WHEN David Thacker took up the post of artistic director at the Octagon, his reputation for one thing in particular preceded him.

For David is widely regarded as one of the best directors of Arthur Miller in the world — and so it is fitting that his first production at the theatre should be Miller’s All My Sons.

The director worked closely with Miller on several of his plays, and they were full of praise for each other’s work.

But he isn’t the only person with a pedigree as far as Miller’s plays are concerned.

“Miller’s like family to us,” said Francesca Ryan who plays Sue Bayliss alongside her real-life husband Patrick Poletti, who plays Jim Bayliss.

Indeed, without Arthur Miller it is questionable whether the couple would be together. They met while acting in a production of Miller’s A View From The Bridge in Harrogate, although Patrick had already seen Francesca once onstage . . . in another Miller play, Broken Glass. Francesca even met the man himself on one occasion. “He was a man with a lot of presence and humour,” she said. “You were aware that you were meeting a legend.”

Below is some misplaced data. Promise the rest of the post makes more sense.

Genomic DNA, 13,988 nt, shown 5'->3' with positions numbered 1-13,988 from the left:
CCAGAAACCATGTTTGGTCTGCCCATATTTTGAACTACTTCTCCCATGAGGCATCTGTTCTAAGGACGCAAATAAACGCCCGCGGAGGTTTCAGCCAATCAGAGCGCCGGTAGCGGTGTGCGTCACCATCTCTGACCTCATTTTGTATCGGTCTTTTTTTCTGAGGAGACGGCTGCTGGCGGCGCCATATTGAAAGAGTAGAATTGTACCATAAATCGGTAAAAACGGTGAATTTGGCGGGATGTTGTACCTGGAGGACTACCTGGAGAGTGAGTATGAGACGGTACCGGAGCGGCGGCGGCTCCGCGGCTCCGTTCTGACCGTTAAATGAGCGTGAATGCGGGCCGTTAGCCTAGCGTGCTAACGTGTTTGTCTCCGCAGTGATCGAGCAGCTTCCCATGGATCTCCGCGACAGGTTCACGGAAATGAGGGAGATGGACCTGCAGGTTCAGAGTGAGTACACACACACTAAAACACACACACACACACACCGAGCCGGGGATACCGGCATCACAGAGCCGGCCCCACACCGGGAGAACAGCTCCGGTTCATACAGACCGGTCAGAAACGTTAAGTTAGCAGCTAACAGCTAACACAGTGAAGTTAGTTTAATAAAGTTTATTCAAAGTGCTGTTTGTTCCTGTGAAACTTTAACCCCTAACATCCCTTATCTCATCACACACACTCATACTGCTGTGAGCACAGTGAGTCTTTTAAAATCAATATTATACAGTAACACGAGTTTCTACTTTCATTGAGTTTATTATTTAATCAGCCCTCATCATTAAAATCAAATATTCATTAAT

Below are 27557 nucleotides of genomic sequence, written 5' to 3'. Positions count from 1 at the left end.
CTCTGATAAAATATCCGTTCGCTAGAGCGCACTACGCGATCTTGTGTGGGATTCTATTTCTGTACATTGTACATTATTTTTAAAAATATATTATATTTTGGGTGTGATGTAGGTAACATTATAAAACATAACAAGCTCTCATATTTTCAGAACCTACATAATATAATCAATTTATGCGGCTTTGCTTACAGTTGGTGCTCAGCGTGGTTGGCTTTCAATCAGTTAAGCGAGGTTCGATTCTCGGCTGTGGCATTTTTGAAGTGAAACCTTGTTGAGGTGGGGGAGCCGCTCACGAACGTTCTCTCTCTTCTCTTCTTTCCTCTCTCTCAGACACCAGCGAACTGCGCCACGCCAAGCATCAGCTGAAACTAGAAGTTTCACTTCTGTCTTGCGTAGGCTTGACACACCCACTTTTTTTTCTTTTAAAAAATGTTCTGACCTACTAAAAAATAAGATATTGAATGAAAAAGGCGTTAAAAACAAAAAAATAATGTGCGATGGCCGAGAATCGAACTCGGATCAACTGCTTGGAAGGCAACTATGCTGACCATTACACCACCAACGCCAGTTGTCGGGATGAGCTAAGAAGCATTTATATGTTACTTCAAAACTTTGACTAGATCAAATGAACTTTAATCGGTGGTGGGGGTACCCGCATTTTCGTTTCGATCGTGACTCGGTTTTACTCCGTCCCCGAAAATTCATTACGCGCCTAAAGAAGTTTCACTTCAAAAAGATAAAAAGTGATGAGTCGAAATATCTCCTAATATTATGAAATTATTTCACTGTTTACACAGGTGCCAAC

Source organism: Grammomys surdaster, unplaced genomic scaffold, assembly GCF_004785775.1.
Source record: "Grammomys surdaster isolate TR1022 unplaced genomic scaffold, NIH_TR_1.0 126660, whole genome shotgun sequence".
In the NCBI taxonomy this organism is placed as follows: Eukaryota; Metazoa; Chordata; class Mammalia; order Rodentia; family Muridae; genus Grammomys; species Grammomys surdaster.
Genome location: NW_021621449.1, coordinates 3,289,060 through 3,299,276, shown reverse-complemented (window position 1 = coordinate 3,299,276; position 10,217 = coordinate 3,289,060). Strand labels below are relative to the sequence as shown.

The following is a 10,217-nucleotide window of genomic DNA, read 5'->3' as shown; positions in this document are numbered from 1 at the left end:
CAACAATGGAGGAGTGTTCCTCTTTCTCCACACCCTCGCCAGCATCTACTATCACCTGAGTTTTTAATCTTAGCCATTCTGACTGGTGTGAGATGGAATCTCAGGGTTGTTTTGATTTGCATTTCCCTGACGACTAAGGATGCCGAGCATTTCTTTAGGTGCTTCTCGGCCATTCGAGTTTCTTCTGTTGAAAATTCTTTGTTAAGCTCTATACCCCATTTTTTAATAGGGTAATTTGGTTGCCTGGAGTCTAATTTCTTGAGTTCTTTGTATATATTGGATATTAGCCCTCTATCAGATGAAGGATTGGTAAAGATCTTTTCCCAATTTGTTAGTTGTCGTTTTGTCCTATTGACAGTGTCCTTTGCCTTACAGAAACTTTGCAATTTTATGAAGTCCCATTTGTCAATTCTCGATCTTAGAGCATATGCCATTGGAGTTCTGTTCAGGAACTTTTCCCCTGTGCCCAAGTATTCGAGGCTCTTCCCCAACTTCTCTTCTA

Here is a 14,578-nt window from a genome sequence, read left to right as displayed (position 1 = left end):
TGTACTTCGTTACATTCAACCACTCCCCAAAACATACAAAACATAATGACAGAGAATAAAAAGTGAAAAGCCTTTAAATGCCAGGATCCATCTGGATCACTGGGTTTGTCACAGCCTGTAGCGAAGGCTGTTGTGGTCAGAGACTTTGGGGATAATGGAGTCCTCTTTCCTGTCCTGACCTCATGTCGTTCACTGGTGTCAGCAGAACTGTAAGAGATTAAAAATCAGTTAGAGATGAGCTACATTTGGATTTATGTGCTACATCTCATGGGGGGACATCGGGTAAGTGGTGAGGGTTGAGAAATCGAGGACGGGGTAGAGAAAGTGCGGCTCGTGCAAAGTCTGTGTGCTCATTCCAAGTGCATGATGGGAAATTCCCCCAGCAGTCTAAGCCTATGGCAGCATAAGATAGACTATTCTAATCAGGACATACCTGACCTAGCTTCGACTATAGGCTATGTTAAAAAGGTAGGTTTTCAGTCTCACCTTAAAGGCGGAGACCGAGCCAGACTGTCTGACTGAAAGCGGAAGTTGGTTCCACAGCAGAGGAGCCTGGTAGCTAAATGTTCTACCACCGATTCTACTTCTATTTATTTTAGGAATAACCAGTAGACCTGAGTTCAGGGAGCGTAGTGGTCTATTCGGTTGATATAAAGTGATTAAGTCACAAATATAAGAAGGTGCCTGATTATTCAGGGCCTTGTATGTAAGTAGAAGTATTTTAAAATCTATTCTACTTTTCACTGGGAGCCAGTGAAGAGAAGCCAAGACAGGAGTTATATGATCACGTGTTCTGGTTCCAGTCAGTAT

Bearing in mind David’s reputation, how are they finding working with the director?

“It doesn’t feel like hard work,” said Patrick. “David’s very patient.”

“He’s also very rigorous about making it truthful,” Fran added.

The play tells the story of Joe Keller, an everyday family man who was charged with, and then found innocent of, shipping damaged aeroplane cylinderheads out of his factory — an act which led to the death of 21 American army pilots. His business partner Steve, however, was convicted and sent to prison.

Joe’s son, Larry, who is himself a pilot, has been reported Missing In Action, but his presence is still felt in his mother’s insistence that he is alive and the effect this has on his brother Chris who wishes to marry Larry’s old sweetheart, who is also Steve’s daughter, Ann. The tangled web is thrown into turmoil by the arrival of George, Steve’s son, who reveals devastating truths.

Not only was All My Sons very powerful at the time it was written, just after the end of the Second World War, but its motif of a family pulled apart by war also feels very relevant now.

l All My Sons opens at the Octagon Theatre tonight and runs until October 24. Tickets cost £9-£18.50. To book, visit octagonbolton or ring 01204 520661.